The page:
There will also be Two-Headed Giant tournaments (the same format as the upcoming Champs tournaments that were announced in my column last week), which allow you to play with a friend. The round structure and prizes are similar to the individual events but in this case you get to play with a friend. Each pair of heads gets a Ravnica Starter Pack and four Guildpact boosters to work with for 2HG. This is a great format if you are attending your first tournament with a more experienced friend. Both players work as a unit but designate one head the dominant role at the outset. Ultimately that player can help make decisions for the less experienced player and show him or her the ropes of tournament play.

In addition to the new cards from the boosters and (hopefully) prizes you may win, everyone who signs up gets a special commemorative foil rare featuring alternate art. Prerelease events are the only place these are available and only while supplies last. Some of the cooler promos from the past have included Lightning Dragon and Ink-Eyes, Servant of the Oni. This year's prerelease card is Djinn Illuminatus:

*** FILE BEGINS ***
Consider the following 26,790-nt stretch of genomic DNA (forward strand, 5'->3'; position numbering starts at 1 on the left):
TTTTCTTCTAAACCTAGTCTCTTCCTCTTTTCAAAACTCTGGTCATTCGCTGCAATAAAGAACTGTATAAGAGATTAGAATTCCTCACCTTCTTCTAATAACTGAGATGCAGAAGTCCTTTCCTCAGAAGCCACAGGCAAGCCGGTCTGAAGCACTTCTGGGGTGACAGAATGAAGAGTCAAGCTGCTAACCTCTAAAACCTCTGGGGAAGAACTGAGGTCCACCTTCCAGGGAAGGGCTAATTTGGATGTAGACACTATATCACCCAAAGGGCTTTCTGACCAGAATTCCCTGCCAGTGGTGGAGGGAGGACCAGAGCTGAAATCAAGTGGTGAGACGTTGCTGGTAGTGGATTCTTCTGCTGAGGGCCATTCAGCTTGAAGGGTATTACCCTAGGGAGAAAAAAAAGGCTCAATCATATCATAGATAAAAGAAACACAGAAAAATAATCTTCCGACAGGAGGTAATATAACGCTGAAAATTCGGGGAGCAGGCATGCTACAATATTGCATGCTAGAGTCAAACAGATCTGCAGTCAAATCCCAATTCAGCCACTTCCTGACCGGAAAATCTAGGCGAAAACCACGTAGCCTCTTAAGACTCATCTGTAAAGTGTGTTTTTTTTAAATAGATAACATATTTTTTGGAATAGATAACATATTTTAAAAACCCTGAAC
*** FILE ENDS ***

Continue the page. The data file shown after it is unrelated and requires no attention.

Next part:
Djinn Illuminatus

So what do you need to do to get your hands on some new cards, the prerelease foil, and maybe even some prizes? First you need to click this link and find a Prerelease event near you and find out what time they start. Prereleases are traditionally held on Saturdays but some organizers start their Saturdays a little earlier than others. You can find Midnight Madness events in some areas that take place as soon as the clock chimes midnight on Friday. There are also Sunday events in many areas. Check your local listings to find the tournament that best suits your schedule.

Once you have decided to go make sure you allow enough time to get there and have detailed directions. Most organizers run many small events (known as flights) throughout the day so you don't need to worry about getting there first thing in the morning but the earlier you get there the more chances you will have to play. You should also make sure you have all the supplies you need for the day.